Another embodiment of this invention is the process described above wherein no oxygen-containing gas is injected into the feed stream. This step is eliminated by closing valves 18, 19 and 20, and opening valve 4, thereby permitting the preheated feed to flow directly to tank circulation within tank 6. Under these conditions ,the

total or major portion of the asphalt is oxidized by the gas injections in the feed line and recycle stream. In this embodiment tank 6 serves mainly as a. storage zone for the asphalt.

There are numerous advantages of this process over conventional tank blowing processes. For example,` the quick quenching which takes place immediately after the injection of the oxidizing gas into the recycle stream permits oxidation of the asphalt at higher than normal temperatures, that is between about 500 and 700 F. turn these higher temperatures increase the rate of oxidation and therefore allow a better utilization of the oxidizing gas. no thermal degradation takes place.

Another feature of this process is that varying quan-v tities of recycle asphalt may be pumped through the cooling unit 12 or bypass it through line 22 before being oxi- Paiented Nov. 25, sl

The residence time is short so that little or` In order to more clearly illustrate the advantages of` this invention over the prior art the following comparison was made. A conventional continuous asphalt oxidizing process having a cooling unit in the pumparound was used as standard for comparison to show the superiority of the novel process disclosed by this application over the known art. The results obtained in the standard process as compared with injecting air into the recycle stream (Process I) and injecting air into the feed stream as Well as the recycle stream (Process H) are shown in the accompanying table.

1 No air blowing in tank.

It will be noted that the throughputs of Processes l and Il are from one and one-half to three times greater than that of the conventional continuous operation. Furthermore, the air requirements are reduced by from about 25 to 50% by injecting air in the pumparound and feed stream.

EXAMPLE 2 A typical operation of this invention involves injecting an oxygen-containing gas into both the feed stream and pumparound. The tank 6 is used as a reservoir for the asphalt. An asphalt feed having a softening point of about 117 F. was heated to between about 400 to 420 F. and introduced into feed line 1 at a rate of about one million pounds per stream day. Air was injected into the feed stream at a rate of about 0.29 million standard cubic feet per stream day, and the air and asphalt were intimately mixed `by means of an orifice mixer prior to being introduced into tank 6. The temperature of the partially oxidized asphalt entering the tank was about 480 F. When the tank was about 80% full the recycling operation was commenced. About 40% of the recycled asphalt that was not withdrawn as product through line 10 was allowed to bypass the cooling unit and lio-w directly to the air injection point through line Z2. The remaining 60% of this recycled asphalt was pumped through the cooling unit and cooled to about 360 F. About one-third to two-thirds of this cooled asphalt was mixed with the hotter asphalt in line Z2 by means of line 25 and valve 26. The resulting mixture, which had a temperature of about 400 to about 420 F., was injected with air flowing at a rate of about 0.29 million standard cubic feet per stream day, and put through orice mixer 24. During this oxidation step the temperature of the asphalt rose to from about 500 to 700 F. Upon returning to line 14 the hot asphalt was quenched with the remaining cooled asphalt, which was about 360 F. before it was introduced into tank 6, near the bottom. The quenching step drops the temperature of the oxidized asphalt from a range of about 500 to 700 F. to about 480 F., which is approximately the asphalt stream which was about temperature maintained in the oxidizing tank. Once the operation was underway about one-half of the recycle material was removed as product. The product had a softening point of about 38 to 40 F. above that of the feed.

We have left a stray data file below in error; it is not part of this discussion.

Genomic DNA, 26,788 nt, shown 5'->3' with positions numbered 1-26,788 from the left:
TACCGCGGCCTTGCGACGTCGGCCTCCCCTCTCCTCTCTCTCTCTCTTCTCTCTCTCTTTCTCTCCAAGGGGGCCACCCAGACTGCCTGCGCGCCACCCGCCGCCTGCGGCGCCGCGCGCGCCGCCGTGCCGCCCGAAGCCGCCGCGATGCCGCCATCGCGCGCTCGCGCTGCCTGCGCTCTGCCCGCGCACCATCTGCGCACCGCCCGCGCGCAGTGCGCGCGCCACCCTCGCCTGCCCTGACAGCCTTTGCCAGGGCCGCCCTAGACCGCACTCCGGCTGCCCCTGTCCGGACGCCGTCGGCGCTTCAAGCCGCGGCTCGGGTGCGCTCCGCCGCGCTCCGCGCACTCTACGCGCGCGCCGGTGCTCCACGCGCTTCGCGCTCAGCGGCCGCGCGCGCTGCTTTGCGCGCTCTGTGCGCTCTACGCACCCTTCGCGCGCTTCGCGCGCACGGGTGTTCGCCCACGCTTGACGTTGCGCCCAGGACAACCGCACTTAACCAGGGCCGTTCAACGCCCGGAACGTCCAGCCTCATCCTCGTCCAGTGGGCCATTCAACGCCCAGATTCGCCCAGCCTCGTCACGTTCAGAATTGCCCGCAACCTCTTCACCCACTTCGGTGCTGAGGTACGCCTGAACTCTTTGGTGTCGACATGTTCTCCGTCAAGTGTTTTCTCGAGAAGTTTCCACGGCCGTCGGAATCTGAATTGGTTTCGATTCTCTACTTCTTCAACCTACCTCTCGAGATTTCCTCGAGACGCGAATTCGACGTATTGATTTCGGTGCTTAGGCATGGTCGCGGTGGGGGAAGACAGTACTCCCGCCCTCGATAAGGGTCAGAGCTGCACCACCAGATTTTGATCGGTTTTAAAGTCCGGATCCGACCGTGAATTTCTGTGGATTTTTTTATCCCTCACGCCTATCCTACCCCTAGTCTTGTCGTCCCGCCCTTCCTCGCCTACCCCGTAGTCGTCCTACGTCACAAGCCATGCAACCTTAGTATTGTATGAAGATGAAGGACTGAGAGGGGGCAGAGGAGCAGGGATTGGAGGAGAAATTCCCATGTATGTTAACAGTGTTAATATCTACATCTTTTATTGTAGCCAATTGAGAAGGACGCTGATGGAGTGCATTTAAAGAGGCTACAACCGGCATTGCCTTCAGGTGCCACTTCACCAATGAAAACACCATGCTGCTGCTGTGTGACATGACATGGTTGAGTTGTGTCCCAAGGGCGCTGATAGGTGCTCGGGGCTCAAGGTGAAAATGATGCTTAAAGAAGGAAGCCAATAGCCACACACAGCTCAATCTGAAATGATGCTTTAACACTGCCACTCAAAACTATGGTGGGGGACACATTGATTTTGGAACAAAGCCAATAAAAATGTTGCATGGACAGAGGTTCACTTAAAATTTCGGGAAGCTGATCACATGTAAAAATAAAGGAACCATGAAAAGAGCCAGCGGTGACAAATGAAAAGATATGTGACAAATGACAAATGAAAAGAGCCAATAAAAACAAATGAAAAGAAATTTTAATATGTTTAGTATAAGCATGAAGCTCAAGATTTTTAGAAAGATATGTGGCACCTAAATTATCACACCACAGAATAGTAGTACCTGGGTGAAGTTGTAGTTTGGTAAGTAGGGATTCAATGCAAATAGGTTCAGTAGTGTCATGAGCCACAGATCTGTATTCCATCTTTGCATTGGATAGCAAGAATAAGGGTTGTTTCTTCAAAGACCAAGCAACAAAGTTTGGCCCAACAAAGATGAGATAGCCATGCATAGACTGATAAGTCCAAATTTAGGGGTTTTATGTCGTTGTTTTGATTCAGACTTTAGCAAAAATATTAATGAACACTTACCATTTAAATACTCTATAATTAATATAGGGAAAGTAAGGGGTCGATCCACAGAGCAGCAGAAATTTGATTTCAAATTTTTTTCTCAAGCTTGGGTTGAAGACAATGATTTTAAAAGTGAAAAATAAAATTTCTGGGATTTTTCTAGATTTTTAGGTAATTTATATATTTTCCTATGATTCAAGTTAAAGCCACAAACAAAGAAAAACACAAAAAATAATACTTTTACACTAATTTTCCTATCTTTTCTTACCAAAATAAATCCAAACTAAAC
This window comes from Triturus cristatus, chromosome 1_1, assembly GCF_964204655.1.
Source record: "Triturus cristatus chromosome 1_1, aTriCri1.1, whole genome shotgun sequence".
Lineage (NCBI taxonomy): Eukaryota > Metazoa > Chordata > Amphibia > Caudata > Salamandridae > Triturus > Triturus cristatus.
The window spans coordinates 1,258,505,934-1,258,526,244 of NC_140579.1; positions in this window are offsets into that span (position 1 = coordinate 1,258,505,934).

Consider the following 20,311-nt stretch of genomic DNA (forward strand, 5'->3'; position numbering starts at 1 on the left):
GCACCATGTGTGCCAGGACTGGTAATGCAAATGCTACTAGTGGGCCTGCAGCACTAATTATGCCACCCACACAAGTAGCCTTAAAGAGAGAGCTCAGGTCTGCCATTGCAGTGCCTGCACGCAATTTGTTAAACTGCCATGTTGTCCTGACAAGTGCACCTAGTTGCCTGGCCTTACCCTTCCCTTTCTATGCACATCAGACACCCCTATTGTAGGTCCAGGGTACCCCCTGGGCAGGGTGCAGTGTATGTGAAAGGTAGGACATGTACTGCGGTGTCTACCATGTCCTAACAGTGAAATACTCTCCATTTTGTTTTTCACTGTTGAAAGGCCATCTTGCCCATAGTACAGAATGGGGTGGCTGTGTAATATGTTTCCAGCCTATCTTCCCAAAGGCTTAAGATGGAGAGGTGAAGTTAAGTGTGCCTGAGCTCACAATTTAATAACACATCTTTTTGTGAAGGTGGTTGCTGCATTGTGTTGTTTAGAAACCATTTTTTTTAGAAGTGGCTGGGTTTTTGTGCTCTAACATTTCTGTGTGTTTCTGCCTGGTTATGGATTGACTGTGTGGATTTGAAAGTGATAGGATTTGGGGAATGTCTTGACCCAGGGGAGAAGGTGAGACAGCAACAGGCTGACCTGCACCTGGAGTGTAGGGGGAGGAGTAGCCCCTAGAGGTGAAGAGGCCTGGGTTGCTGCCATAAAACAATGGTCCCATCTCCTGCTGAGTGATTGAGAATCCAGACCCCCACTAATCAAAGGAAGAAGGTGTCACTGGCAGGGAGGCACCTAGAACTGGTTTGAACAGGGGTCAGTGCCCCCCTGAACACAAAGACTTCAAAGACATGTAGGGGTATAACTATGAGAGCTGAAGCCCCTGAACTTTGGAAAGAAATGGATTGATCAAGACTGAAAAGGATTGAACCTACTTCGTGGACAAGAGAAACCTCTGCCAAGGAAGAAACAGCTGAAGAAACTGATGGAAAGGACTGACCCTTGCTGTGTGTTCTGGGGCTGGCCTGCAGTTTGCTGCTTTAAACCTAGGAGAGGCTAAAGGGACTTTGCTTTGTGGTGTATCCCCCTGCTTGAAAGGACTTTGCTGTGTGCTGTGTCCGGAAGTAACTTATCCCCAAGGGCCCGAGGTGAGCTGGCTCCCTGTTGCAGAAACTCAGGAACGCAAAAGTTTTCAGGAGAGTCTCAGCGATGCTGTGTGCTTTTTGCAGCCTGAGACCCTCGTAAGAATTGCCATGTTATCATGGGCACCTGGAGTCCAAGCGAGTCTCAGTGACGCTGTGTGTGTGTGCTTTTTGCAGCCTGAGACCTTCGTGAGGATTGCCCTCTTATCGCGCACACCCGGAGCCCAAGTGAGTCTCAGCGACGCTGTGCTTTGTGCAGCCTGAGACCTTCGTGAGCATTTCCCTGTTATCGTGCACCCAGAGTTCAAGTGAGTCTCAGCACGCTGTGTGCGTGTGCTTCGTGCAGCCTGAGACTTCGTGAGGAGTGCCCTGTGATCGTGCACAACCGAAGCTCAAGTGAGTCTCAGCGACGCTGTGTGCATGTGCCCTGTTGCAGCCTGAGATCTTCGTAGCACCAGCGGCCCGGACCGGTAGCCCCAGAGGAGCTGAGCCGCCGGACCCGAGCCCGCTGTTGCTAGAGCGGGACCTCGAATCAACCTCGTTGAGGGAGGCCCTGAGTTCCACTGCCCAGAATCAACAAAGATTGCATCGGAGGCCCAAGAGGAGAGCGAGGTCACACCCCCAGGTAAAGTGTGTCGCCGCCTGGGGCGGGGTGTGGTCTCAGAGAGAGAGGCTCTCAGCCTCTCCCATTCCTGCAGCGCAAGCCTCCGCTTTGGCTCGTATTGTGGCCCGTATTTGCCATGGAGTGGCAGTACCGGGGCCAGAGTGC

An alternate method of cooling or quenching the oxidized portion of the recy-cle stream is by introducing the asphalt feed through line 29 and valve 30. For example, asphalt preheated to between about 360 and 440 F. may be used to quick-quench the hot oxidized asphalt coming from line 22 into line i4.

EXAMPLE 3 in another embodiment of the present invention, the oxygen-containing gas is injected into the pumparound stream and the asphalt in tank 6. Asphalt feed having a softening point of about 117 F. was heated to about 420 F. and introduced into tank 6 through line 1 at a rate of about 650,000 barrels per stream day. The asphalt in the tank was oxidized by means of air owing at a rate of about 0.24 million cubic feet per stream dayv through the sprays in the bottom of the tank. This resulted in an exothermic reaction which increased the temperature of the asphalt to about 480 F. When the tank Was about 80% full the recycling operation was commenced. From this point on the process is similar to that described in the previous example. About half of the partially oxidized asphalt was withdrawn as product, while the remainder was pumped through a cooling unit and/ or injected with air flowing at a rate of about 0.29 million standard cubic feet per stream day. The air-injected asphalt stream was intimately mixed by means of an orice mixer. The exotherrnic reaction which occurred raised the temperature of the asphalt to from about 500 F. to 700 F. depending on the temperature of the asphalt before air was added through line 23. It was then quenched by means of the cooled to F. below the temperature of the asphalt in the oxidizing tank. The quenched asphalt, which is a mixture of the cold and hot streams, was reintroduced into tank 6.